Q&A: UVA Medical Lab Addresses Capacity to Meet Virus-Testing Demand


As the University of Virginia prepares to welcome undergraduates back to Grounds and begin in-person instruction, UVA Health’s Medical Laboratory continues to prepare for increases in demand for coronavirus testing in both the University and the greater Charlottesville communities.

Robust testing – along with the wearing of masks, physical distancing and avoidance of large groups – is considered a pillar of efforts to contain the spread of COVID-19. Along with other health systems and communities, UVA Health has taken additional steps to prepare for, and to mitigate the impact of, supply chain disruptions for some materials used to process test samples. The University is also incorporating other platforms into its overall testing strategy, such as Let's Get Checked, which is providing free self-administered COVID-19 testing kits to students coming to Charlottesville and, as of this week, to asymptomatic faculty, staff and contract workers

UVA Today on Monday checked in with Dr. Christopher A. Moskaluk, chair of the UVA Department of Pathology and physician lead of the Pathology & Medical Laboratory Service Line, about the current status of UVA Health’s testing capacity and the path forward.

Q. How many tests is UVA Health currently conducting per day and what is its capacity?

A. The lab has averaged processing between 300 and 400 COVID-19 viral tests each day. Our current capacity is between 750 and 800 per day. This testing includes patients showing symptoms of the virus who come to our clinics and emergency room, tests conducted at community testing events, testing at local nursing homes, and testing for the athletic departments at UVA and at James Madison University. So we currently have an excess capacity for the current demand for testing and capacity for additional testing.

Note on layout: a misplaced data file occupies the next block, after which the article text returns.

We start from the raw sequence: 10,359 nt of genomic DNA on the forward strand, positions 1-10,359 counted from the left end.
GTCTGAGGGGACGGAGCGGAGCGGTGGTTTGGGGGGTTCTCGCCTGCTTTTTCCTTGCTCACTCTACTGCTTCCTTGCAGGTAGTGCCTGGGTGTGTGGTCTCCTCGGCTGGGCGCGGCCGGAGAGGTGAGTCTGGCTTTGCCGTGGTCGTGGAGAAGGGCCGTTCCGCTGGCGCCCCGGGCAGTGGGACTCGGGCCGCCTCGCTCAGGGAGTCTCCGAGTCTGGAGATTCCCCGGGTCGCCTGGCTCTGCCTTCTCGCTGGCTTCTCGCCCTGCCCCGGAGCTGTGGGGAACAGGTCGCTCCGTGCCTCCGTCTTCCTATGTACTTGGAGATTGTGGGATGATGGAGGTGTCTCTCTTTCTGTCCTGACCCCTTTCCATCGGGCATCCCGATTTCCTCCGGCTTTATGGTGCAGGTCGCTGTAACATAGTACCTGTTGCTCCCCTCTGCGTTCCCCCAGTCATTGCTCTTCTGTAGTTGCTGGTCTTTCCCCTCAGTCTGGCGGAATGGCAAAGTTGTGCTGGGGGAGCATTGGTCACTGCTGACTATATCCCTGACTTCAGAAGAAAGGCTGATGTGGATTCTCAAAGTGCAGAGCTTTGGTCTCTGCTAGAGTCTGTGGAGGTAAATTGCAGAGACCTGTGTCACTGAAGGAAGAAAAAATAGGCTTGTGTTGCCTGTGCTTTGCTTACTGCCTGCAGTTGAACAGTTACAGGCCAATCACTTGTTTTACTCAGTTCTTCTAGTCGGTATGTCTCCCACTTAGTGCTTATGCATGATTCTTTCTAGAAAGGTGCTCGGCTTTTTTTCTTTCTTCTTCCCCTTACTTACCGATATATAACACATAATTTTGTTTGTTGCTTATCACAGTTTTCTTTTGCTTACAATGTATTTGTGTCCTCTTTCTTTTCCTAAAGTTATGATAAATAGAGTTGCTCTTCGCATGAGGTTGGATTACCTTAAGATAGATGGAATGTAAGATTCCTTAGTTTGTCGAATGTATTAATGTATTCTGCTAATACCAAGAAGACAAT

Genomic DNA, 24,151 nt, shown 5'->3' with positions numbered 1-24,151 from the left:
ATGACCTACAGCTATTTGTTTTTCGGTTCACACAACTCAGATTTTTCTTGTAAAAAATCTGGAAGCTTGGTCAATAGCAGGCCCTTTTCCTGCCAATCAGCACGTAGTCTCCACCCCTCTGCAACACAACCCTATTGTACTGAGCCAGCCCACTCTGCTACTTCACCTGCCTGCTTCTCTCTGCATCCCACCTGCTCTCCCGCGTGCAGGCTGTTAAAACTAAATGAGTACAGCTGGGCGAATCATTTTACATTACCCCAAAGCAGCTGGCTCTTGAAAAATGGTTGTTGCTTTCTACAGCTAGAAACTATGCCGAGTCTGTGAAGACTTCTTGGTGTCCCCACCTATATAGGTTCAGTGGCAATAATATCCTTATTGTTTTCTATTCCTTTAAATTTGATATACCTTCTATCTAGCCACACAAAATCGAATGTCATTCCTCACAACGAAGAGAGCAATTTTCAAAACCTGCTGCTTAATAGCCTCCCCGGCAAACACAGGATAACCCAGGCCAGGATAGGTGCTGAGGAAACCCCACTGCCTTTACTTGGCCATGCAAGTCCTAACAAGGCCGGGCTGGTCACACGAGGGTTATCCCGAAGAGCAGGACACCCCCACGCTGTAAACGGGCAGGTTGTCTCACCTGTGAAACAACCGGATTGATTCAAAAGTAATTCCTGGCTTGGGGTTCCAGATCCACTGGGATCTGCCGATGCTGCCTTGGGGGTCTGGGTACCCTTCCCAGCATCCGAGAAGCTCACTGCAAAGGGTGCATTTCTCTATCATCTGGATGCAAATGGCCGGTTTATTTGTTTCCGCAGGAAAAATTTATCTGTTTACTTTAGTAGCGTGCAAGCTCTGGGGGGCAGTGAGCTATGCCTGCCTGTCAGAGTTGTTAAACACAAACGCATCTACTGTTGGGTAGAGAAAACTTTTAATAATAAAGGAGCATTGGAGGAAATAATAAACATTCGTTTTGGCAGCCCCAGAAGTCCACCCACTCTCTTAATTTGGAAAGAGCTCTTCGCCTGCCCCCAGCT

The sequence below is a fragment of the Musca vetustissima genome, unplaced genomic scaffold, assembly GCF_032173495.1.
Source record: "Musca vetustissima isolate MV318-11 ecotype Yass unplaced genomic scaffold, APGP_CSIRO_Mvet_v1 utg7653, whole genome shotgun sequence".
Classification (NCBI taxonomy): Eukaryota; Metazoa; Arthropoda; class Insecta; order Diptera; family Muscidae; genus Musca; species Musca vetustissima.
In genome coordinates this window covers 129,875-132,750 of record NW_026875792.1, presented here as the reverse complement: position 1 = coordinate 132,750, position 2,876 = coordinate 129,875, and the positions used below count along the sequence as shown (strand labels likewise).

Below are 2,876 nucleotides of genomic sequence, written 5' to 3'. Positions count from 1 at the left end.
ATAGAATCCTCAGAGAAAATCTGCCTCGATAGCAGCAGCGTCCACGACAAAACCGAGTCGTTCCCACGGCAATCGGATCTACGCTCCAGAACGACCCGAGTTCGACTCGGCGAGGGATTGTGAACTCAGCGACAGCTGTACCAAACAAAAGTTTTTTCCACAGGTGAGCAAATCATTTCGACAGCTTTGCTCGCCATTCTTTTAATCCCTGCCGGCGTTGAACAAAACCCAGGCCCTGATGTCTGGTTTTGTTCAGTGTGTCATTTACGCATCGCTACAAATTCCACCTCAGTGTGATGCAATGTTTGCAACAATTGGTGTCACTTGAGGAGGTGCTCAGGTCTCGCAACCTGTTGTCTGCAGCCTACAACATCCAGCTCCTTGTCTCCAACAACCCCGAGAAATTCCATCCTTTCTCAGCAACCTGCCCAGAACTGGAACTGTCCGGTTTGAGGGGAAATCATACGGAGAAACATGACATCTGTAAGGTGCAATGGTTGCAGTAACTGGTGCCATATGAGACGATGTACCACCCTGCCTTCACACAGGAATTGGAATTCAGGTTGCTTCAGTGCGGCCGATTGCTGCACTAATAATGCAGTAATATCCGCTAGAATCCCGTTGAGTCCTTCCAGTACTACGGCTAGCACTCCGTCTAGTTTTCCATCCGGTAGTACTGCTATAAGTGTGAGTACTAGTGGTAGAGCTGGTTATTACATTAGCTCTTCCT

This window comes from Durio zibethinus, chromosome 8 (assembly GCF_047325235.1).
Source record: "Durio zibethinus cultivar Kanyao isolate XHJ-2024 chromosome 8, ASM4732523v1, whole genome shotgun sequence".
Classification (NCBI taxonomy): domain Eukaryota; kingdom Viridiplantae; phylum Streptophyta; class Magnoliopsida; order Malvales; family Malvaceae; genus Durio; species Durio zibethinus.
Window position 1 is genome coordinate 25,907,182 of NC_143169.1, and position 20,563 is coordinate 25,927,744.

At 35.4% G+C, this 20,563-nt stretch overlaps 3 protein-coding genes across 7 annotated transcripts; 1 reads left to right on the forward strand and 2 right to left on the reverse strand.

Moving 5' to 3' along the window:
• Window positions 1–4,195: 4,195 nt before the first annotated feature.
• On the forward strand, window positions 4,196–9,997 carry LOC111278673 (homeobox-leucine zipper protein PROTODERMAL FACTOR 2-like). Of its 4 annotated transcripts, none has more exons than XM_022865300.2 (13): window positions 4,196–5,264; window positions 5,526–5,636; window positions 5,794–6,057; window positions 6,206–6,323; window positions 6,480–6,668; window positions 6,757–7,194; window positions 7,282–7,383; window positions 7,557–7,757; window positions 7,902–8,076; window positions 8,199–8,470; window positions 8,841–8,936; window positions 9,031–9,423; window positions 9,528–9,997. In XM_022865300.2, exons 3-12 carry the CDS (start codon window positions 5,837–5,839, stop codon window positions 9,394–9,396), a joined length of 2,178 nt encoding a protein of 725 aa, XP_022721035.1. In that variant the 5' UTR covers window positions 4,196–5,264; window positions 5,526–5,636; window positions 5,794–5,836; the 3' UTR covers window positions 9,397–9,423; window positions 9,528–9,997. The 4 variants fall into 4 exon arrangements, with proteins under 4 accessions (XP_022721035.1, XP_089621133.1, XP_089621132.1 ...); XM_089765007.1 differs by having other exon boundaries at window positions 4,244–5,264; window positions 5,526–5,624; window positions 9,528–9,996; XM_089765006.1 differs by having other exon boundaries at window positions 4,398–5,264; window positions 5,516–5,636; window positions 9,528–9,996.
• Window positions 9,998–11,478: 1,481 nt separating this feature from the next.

Q. How many tests would UVA Health need to be able to offer to accommodate the demand once students are fully back on Grounds and in the community?

A. It is difficult to project what the actual demand might be. But to help us prepare for when students fully return to Grounds, plans are underway to significantly increase our testing capacity. Our lab will receive a new testing instrument in early September and we hope to double our testing capacity within two to three weeks after that.

Q. Is testing capacity adequate across the community?

A. We are confident that adequate capacity exists for current demand, and that UVA’s plans to expand capacity – along with other sources for testing across the Charlottesville community – provide the tools to handle current and future demand. It’s important to remember that several providers are also offering tests in our region, including the local Thomas Jefferson Health District and CVS.

Q. Are the global supply chain issues still creating problems for the University or the Charlottesville community? What are the specific challenges?

A. Like virtually all hospitals in the U.S., we have faced shortages of some supplies needed to perform COVID testing, such as testing reagents and equipment. But our team has worked to find creative solutions to address some of those challenges.

Q.  What are some of the steps UVA Health has taken?

A. Among other steps, we have installed new freezers and refrigerators and ordered a month’s supply of testing reagents (up to 40,000 tests). In the event that our medical labs need additional capacity, we have an agreement with a commercial laboratory to receive our excess samples and return the results to us electronically. We have a completely separate team of staff standing by to help if we need to send tests to the commercial lab.

In addition, we worked with partners from across Grounds and the Charlottesville community to develop our own COVID-19 testing swab to support testing both here at UVA and across Virginia. Back in March, our lab team successfully stood up COVID testing and began offering it to hospitals across Virginia.

Media Contact

Eric Swensen

UVA Health System